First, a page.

Bobbitt’s ‘Oliver!’ makes for strong New Rep debut
WATERTOWN – Charles Dickens was a master storyteller who celebrated the abilities of his characters to overcome extreme adversity and emerge triumphant in the end.
The best example might be his novel “Oliver Twist,” the darker-than-dark story of an abused orphan in a workhouse in 1850 London who escapes that fate, only to fall into the clutches of a master thief and a gang of young thieves, finding good fortune finally in a loving home, only to be snatched out of that home by a vicious killer who threatens his life.
Hardly the subject of an uplifting holiday family musical, you say? You would be wrong. The Lionel Bart musical “Oliver!” at the New Repertory Theatre celebrates the spirit of that plucky orphan, who – spoiler alert – emerges triumphant.
Director/Choreographer Michael J. Bobbitt, the New Rep’s artistic director, has embraced the darkness and in the program notes that he has intentionally incorporated snippets from masters of darkness such as Tim Burton, Lemony Snicket and Edmund Gorey.
“Oliver!” boasts some of the most glorious production numbers in musical theater history, most springing from some of the darkest events in the show. They include: “Food, Glorious Food”; “Consider Yourself”; “It’s a Fine Life”; “I’d Do Anything”; the saloon song “Oom-Pah-Pah”; and “Who Will Buy?”
Bobbitt dons his choreographer hat and handles them with aplomb, thanks to a diverse, talented cast of just 17, by far the smallest cast I’ve seen perform the show. Except for a couple of the principals, that means everyone else in the cast is all in on every production number.
Luckily, that includes members of the New Rep’s Youth Ensemble, which is well represented by Rollanz “Rollie” Edwards Jr., Ian Freedson Falck, Jane Jakubowski, Mark Johnson, and Michael Rodriguez, Jr.
As Oliver Twist, young Ben Choi-Harris is a proven commodity, garnering two IRNE nominations for past performances and stealing scenes from veteran pros in the process. He has the requisite angelic voice and stage presence to put across “Where is Love?” and “Who Will Buy?”
The elephant in the room in any production of “Oliver!” is the portrayal of Fagin, the thief who holds sway over Oliver, the Artful Dodger (Sydney Johnston) and their cohorts. In the Dickens book, he is most certainly described as “a Jew” but in the musical, creator Lionel Bart, himself Jewish, downplayed that aspect of the character.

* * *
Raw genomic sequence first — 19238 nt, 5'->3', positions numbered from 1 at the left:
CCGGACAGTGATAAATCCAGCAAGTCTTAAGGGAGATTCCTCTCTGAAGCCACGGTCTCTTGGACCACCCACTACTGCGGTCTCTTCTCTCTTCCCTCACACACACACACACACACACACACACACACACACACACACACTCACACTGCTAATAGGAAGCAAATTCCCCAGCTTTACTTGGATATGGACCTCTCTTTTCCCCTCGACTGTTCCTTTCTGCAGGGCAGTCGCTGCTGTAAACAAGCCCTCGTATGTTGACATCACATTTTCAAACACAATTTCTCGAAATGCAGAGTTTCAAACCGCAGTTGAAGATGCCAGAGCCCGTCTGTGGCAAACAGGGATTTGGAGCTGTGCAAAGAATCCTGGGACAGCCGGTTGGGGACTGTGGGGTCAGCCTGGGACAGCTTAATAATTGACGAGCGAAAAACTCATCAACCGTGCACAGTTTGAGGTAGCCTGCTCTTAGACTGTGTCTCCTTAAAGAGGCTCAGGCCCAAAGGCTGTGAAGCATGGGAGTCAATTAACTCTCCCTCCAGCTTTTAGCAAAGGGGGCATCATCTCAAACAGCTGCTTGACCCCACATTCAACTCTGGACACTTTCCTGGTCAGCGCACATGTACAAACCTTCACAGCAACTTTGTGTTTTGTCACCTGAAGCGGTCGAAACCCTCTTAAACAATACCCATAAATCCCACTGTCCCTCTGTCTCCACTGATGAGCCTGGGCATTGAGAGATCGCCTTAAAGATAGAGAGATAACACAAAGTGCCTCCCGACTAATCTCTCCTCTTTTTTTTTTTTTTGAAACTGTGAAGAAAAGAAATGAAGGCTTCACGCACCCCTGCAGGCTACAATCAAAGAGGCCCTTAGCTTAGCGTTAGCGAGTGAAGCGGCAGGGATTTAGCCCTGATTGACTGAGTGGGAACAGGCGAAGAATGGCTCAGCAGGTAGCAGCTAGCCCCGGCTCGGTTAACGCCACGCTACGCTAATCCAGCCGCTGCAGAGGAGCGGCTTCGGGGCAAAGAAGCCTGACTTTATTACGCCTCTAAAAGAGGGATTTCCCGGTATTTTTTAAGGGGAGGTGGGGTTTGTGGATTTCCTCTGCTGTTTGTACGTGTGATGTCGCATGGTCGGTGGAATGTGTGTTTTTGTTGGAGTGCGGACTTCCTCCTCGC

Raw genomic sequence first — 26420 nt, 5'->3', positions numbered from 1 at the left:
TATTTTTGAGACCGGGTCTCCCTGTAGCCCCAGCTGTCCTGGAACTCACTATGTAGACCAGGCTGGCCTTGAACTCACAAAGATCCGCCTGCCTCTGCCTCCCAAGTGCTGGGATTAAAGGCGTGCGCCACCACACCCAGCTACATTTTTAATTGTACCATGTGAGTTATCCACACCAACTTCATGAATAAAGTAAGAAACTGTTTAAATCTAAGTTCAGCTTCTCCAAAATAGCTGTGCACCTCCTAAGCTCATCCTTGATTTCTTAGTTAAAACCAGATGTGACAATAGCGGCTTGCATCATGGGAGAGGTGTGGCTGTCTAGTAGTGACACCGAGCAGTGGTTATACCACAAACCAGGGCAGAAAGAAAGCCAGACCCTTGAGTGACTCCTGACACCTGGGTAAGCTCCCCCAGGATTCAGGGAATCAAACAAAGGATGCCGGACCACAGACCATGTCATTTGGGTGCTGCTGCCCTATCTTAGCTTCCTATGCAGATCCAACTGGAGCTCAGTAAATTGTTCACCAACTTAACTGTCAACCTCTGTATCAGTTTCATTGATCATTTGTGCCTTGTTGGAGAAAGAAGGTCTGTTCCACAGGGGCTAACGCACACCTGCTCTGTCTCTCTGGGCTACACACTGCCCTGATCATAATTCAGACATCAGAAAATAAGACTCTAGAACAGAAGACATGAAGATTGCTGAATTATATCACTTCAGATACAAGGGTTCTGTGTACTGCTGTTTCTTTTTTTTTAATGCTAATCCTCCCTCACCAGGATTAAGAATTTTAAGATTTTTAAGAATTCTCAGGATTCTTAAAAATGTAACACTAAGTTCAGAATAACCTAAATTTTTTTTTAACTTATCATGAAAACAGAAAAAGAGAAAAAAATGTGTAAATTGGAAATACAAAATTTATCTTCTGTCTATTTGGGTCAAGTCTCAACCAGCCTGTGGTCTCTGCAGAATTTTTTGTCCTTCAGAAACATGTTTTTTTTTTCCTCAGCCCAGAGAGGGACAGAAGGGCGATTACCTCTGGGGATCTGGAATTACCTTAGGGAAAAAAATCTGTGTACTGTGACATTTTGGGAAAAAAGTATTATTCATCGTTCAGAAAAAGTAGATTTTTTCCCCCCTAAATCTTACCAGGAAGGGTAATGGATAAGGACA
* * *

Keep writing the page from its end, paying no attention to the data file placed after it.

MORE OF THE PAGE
The veteran Austin Pendleton, who has worked at the New Rep times as both a performer and director, portrays him pretty much down the middle, without the long flowing beard. Still, his klezmer-flavored musical numbers (“You’ve Got to Pick a Pocket or Two,” “Reviewing the Situation”) obviously add a certain ethnic flavor.
Bobbitt relies on some solid pros in key character parts. Andy Papas is Mr. Bumble, the workhouse official who cozies up to the earthy Widow Corney (Johanna Carlisle Zepeda) and literally sells the misbehaving Oliver to undertaker Mr. Sowerberry (Luis Negron) as an apprentice. Mrs. Sowerberry (Shannon Lee Jones) feeds the young boy table scraps and forces him to sleep with the corpses.
Oliver runs afoul of Noah Claypoole (Jackson Jirard), who insults the mother who gave Oliver up for adoption, and Oliver attacks, sending the bully running for cover.
On the run, Oliver is befriended by the Artful Dodger, a crafty young pickpocket, who recruits the hungry, homeless Oliver to join Fagin’s den of thieves.
Bobbitt has cast some emerging young talent in key roles, most notably Daisy Layman as Nancy, who aces the show’s signature ballad, “As Long as he Needs Me.” It’s beautiful but one of the stranger songs in the score, sung by a woman who has spent years being beaten and abused by boyfriend Bill Sikes, but won’t betray him in the end.
Sikes, one of the meanest, nastiest villains in English language literature, is capably and menacingly performed by Rashed Alnuaimi , a native of Dubai and a master’s candidate at the Boston Conservatory at Berklee.
There’s also strong supporting efforts from Danuela Delahuerta (Bet/Charlotte) and ensemble members H.C. Lee, and Noura Deane. Bobbitt did himself a favor by cashiering the character of Bullseye, Sikes’ dog, a creature just as nasty as his master.
The Mosesian Center for the Arts is one of the most beautiful facilities in the Greater Boston area, boasting stadium seating with superb sightlines, a great sound system and an expansive stage area. It simply isn’t the ideal venue for a musical. There is no orchestra pit, so the musicians are usually onstage – as they are for this production – or, in a few cases, hidden backstage with the sound piped out to the audience.
Neither is ideal, but in this case a small but energetic orchestra led by Sarah Goetz is suitable for the size of the theater and gets the job done.
Rachel Padula-Shufelt’s lovely costumes include fashionable matching outfits among the young ensemble members, menacing duds for Sikes and some form-fitting outfits for the ladies.
There is no one credited for wigs, makeup, etc., and this group in general needs to get dirtier all around. Folks didn’t have access to good grooming in 1850s London, and Sikes, Fagin, and the street urchins, in particular, could all stand to be a bit dirtier and grimier in their appearance.
Bobbitt has made a strong first impression as a director/choreographer with this “Oliver!” although the rather dark take might some of the gleam off those glorious production numbers. Oliver’s ultimate triumph, however, sends everyone away happy.
The New Repertory Company production of “Oliver!” Book, music and lyrics by Lionel Bart. Directed and choreographed by Michael J. Bobbitt. Scenic design by Luciana Stecconi. Lighting design by Frank Meissner. Sound design by Kevin L. Alexander. Costume design by Rachel Padula-Shufelt. At the Mosesian Center for the Arts through Dec. 29.newrep.org.